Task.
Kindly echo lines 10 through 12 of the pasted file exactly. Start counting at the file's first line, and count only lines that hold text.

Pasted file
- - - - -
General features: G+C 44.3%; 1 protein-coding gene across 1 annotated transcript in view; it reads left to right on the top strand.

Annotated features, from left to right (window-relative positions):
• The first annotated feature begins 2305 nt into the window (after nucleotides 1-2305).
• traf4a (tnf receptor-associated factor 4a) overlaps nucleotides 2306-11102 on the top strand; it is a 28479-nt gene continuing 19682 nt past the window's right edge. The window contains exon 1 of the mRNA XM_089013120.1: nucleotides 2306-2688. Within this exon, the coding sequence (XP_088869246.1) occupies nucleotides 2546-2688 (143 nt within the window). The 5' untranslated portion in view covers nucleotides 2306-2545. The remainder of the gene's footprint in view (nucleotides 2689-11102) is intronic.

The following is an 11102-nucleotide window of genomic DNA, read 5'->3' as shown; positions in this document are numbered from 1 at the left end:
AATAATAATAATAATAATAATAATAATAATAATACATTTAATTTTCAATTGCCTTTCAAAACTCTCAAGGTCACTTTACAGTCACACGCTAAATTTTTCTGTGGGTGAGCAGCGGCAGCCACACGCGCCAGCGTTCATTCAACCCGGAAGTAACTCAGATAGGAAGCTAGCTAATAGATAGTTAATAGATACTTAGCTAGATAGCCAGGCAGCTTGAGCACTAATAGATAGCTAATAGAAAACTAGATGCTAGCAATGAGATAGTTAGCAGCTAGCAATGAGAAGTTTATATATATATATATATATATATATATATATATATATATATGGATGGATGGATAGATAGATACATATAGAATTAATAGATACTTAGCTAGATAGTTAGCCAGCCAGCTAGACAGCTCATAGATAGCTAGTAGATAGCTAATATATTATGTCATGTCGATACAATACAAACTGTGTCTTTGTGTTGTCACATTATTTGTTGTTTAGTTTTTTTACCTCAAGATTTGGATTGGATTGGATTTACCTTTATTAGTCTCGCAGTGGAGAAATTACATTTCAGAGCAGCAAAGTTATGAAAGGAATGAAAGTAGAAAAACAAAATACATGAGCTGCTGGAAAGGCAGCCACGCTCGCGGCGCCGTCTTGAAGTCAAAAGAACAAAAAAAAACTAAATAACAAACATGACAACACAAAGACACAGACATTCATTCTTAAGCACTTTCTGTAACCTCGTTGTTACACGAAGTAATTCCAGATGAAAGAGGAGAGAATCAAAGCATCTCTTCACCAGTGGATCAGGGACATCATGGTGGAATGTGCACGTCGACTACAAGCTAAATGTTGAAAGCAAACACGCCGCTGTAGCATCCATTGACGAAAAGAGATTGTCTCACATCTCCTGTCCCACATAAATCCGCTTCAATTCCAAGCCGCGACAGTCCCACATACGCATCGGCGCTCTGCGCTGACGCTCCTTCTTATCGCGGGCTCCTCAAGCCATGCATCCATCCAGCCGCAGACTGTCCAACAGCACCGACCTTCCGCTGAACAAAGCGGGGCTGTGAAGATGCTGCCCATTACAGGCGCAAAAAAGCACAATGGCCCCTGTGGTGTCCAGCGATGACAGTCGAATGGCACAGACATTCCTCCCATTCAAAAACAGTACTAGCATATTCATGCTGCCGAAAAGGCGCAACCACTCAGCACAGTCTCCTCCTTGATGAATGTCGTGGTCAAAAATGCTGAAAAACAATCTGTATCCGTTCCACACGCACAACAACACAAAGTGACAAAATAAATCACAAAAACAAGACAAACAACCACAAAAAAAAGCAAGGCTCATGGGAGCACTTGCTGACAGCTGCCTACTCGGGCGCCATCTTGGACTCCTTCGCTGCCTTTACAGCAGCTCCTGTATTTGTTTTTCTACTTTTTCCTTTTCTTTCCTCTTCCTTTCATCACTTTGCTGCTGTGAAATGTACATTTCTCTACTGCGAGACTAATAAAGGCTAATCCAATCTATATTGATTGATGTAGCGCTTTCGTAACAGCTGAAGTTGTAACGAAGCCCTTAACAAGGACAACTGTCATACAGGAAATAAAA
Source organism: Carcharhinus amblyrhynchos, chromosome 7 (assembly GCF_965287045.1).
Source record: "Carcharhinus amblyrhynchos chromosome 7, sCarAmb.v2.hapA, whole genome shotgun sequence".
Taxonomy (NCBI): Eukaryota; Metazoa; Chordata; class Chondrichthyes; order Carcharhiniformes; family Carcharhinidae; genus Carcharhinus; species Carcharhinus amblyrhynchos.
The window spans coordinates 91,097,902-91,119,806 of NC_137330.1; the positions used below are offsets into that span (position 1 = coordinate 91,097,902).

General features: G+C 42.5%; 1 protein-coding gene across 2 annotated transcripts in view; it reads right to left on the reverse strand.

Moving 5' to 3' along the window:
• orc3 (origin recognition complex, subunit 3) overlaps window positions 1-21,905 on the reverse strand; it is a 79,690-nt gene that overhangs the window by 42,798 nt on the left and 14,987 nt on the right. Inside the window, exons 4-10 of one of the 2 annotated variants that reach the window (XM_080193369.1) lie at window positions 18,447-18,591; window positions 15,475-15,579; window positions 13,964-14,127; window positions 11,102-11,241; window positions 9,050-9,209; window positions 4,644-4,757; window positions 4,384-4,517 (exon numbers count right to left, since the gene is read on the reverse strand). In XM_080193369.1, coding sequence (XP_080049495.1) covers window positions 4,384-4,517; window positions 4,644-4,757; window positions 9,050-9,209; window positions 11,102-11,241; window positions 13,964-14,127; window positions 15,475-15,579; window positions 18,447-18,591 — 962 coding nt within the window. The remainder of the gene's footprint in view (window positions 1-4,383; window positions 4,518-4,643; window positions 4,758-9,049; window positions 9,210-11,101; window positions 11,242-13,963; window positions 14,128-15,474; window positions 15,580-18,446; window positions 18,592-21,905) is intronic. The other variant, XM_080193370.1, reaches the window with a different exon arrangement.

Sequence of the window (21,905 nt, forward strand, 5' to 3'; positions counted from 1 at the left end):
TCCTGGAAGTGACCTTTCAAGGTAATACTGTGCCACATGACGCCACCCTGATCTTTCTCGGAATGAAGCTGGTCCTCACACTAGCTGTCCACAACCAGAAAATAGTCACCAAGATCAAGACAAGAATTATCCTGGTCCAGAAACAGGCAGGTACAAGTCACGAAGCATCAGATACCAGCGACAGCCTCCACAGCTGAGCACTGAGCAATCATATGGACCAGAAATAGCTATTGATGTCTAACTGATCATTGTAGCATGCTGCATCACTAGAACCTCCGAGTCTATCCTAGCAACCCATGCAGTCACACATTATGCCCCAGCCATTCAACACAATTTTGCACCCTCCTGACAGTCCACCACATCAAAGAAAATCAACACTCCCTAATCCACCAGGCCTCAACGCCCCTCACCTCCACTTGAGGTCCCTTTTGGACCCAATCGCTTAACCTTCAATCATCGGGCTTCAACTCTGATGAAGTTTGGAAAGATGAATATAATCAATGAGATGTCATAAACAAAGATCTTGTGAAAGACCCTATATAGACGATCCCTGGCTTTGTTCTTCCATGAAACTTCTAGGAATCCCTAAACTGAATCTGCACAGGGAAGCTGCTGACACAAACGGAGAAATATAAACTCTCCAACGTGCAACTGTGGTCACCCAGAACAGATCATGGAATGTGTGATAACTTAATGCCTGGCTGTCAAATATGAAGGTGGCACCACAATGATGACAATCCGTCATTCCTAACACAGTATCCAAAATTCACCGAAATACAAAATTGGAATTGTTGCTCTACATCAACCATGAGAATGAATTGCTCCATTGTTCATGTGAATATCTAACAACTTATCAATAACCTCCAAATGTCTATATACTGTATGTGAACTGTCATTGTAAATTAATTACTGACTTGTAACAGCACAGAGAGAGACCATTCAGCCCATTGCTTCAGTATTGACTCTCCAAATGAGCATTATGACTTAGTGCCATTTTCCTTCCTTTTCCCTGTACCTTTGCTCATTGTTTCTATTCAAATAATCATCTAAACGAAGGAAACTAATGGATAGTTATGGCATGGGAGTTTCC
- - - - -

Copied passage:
The window spans coordinates 91,097,902-91,119,806 of NC_137330.1; the positions used below are offsets into that span (position 1 = coordinate 91,097,902).

General features: G+C 42.5%; 1 protein-coding gene across 2 annotated transcripts in view; it reads right to left on the reverse strand.

Moving 5' to 3' along the window: